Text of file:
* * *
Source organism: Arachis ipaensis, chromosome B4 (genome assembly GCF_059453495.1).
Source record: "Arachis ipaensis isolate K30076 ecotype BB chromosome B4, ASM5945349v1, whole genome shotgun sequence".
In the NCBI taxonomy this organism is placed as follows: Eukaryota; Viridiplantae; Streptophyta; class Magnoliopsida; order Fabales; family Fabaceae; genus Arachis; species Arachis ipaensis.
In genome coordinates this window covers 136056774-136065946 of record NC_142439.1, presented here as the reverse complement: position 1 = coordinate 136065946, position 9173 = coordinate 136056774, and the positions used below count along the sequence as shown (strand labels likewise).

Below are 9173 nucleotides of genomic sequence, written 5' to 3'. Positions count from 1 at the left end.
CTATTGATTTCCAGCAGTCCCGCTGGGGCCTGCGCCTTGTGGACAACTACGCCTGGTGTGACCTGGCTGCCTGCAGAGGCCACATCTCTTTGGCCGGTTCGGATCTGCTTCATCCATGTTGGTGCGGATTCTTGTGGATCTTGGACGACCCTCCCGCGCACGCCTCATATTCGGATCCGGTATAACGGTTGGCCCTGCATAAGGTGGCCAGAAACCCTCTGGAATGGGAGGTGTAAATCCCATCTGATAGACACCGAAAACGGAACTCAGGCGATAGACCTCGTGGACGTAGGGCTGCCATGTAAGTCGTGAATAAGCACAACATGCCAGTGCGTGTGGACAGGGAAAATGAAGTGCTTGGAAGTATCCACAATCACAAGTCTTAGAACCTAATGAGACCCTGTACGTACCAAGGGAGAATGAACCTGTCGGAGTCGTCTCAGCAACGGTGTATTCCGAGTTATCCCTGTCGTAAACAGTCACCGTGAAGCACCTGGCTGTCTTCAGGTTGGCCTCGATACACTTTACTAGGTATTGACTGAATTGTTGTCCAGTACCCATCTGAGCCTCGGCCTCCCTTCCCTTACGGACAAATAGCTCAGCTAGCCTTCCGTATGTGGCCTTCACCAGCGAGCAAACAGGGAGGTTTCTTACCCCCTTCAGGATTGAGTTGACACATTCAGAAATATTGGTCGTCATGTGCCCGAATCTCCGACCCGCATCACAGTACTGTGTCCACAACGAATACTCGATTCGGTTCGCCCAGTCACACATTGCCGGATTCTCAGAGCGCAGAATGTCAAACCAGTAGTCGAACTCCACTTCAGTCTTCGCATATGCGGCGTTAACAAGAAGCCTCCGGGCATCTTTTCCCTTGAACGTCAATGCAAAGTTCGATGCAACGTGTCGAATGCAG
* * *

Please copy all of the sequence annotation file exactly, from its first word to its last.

Source organism: Arachis ipaensis, chromosome B4 (genome assembly GCF_059453495.1).
Source record: "Arachis ipaensis isolate K30076 ecotype BB chromosome B4, ASM5945349v1, whole genome shotgun sequence".
In the NCBI taxonomy this organism is placed as follows: Eukaryota; Viridiplantae; Streptophyta; class Magnoliopsida; order Fabales; family Fabaceae; genus Arachis; species Arachis ipaensis.
In genome coordinates this window covers 136056774-136065946 of record NC_142439.1, presented here as the reverse complement: position 1 = coordinate 136065946, position 9173 = coordinate 136056774, and the positions used below count along the sequence as shown (strand labels likewise).

Below are 9173 nucleotides of genomic sequence, written 5' to 3'. Positions count from 1 at the left end.
CTATTGATTTCCAGCAGTCCCGCTGGGGCCTGCGCCTTGTGGACAACTACGCCTGGTGTGACCTGGCTGCCTGCAGAGGCCACATCTCTTTGGCCGGTTCGGATCTGCTTCATCCATGTTGGTGCGGATTCTTGTGGATCTTGGACGACCCTCCCGCGCACGCCTCATATTCGGATCCGGTATAACGGTTGGCCCTGCATAAGGTGGCCAGAAACCCTCTGGAATGGGAGGTGTAAATCCCATCTGATAGACACCGAAAACGGAACTCAGGCGATAGACCTCGTGGACGTAGGGCTGCCATGTAAGTCGTGAATAAGCACAACATGCCAGTGCGTGTGGACAGGGAAAATGAAGTGCTTGGAAGTATCCACAATCACAAGTCTTAGAACCTAATGAGACCCTGTACGTACCAAGGGAGAATGAACCTGTCGGAGTCGTCTCAGCAACGGTGTATTCCGAGTTATCCCTGTCGTAAACAGTCACCGTGAAGCACCTGGCTGTCTTCAGGTTGGCCTCGATACACTTTACTAGGTATTGACTGAATTGTTGTCCAGTACCCATCTGAGCCTCGGCCTCCCTTCCCTTACGGACAAATAGCTCAGCTAGCCTTCCGTATGTGGCCTTCACCAGCGAGCAAACAGGGAGGTTTCTTACCCCCTTCAGGATTGAGTTGACACATTCAGAAATATTGGTCGTCATGTGCCCGAATCTCCGACCCGCATCACAGTACTGTGTCCACAACGAATACTCGATTCGGTTCGCCCAGTCACACATTGCCGGATTCTCAGAGCGCAGAATGTCAAACCAGTAGTCGAACTCCACTTCAGTCTTCGCATATGCGGCGTTAACAAGAAGCCTCCGGGCATCTTTTCCCTTGAACGTCAATGCAAAGTTCGATGCAACGTGTCGAATGCAG